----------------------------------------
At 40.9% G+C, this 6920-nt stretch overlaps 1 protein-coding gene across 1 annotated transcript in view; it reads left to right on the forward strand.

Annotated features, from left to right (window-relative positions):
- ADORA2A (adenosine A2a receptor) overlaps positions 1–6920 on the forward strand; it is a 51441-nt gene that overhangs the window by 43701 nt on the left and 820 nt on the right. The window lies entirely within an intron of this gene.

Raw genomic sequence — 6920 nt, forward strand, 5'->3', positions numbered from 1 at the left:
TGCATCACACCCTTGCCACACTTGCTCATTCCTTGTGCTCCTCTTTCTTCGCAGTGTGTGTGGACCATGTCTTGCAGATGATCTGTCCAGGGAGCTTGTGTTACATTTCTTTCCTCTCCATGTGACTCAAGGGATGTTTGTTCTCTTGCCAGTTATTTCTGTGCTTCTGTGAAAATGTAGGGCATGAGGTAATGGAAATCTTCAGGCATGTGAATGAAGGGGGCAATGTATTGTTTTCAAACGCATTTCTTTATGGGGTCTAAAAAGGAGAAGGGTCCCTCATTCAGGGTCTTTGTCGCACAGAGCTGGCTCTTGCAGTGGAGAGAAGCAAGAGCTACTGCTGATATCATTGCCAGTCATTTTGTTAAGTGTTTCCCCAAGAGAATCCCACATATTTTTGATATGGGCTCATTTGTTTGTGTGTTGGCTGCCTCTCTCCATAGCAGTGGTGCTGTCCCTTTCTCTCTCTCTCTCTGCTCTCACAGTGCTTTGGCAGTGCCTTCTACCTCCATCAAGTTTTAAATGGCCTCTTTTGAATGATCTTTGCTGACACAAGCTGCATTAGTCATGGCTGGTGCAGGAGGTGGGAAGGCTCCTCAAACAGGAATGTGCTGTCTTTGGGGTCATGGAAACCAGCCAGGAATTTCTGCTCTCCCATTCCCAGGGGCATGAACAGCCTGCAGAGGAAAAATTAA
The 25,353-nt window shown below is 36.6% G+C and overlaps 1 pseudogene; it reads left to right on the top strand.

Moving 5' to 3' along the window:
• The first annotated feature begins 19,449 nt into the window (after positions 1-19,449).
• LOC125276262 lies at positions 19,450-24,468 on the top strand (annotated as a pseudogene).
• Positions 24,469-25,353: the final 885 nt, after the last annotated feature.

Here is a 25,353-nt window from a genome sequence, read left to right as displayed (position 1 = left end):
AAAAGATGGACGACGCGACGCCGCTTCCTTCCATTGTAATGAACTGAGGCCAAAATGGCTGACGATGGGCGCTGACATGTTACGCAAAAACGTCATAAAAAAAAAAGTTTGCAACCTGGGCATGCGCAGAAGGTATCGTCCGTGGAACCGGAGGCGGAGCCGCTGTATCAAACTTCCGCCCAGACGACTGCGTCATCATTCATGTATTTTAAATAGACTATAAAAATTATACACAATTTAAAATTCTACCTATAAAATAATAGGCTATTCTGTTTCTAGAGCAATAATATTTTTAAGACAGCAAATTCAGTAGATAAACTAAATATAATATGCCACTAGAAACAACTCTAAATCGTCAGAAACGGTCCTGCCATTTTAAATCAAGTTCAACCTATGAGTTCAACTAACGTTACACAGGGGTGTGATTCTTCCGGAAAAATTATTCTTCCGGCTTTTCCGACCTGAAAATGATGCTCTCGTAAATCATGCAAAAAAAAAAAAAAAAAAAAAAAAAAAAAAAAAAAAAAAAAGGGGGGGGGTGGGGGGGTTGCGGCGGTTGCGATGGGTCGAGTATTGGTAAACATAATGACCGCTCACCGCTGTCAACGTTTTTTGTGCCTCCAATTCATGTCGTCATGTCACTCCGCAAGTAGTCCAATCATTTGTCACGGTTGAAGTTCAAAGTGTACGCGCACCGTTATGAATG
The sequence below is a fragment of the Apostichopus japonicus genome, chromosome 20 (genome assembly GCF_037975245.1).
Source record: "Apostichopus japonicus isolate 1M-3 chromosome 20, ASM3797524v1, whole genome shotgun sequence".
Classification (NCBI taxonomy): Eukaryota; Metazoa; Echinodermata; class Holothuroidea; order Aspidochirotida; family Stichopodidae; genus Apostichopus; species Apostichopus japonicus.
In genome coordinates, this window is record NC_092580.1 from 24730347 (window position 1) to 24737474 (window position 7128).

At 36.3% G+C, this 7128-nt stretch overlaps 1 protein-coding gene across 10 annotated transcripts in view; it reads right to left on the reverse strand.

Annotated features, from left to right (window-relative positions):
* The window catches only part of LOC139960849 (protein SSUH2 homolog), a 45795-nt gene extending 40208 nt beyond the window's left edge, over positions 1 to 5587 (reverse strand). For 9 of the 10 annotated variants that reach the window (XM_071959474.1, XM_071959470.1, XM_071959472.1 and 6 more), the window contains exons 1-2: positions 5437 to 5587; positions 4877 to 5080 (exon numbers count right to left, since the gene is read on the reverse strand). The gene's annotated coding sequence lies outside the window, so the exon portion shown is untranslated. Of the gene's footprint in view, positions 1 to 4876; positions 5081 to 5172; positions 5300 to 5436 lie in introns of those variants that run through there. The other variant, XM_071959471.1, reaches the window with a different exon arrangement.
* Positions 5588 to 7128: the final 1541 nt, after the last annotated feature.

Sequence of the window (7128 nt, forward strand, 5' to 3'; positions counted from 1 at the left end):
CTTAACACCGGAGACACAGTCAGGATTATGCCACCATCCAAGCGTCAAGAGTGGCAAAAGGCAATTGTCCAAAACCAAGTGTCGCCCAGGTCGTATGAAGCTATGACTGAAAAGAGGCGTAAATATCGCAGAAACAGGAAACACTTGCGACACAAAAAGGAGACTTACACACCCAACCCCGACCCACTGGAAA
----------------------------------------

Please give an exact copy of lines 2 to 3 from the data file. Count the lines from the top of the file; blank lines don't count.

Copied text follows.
Annotated features, from left to right (window-relative positions):
- ADORA2A (adenosine A2a receptor) overlaps positions 1–6920 on the forward strand; it is a 51441-nt gene that overhangs the window by 43701 nt on the left and 820 nt on the right. The window lies entirely within an intron of this gene.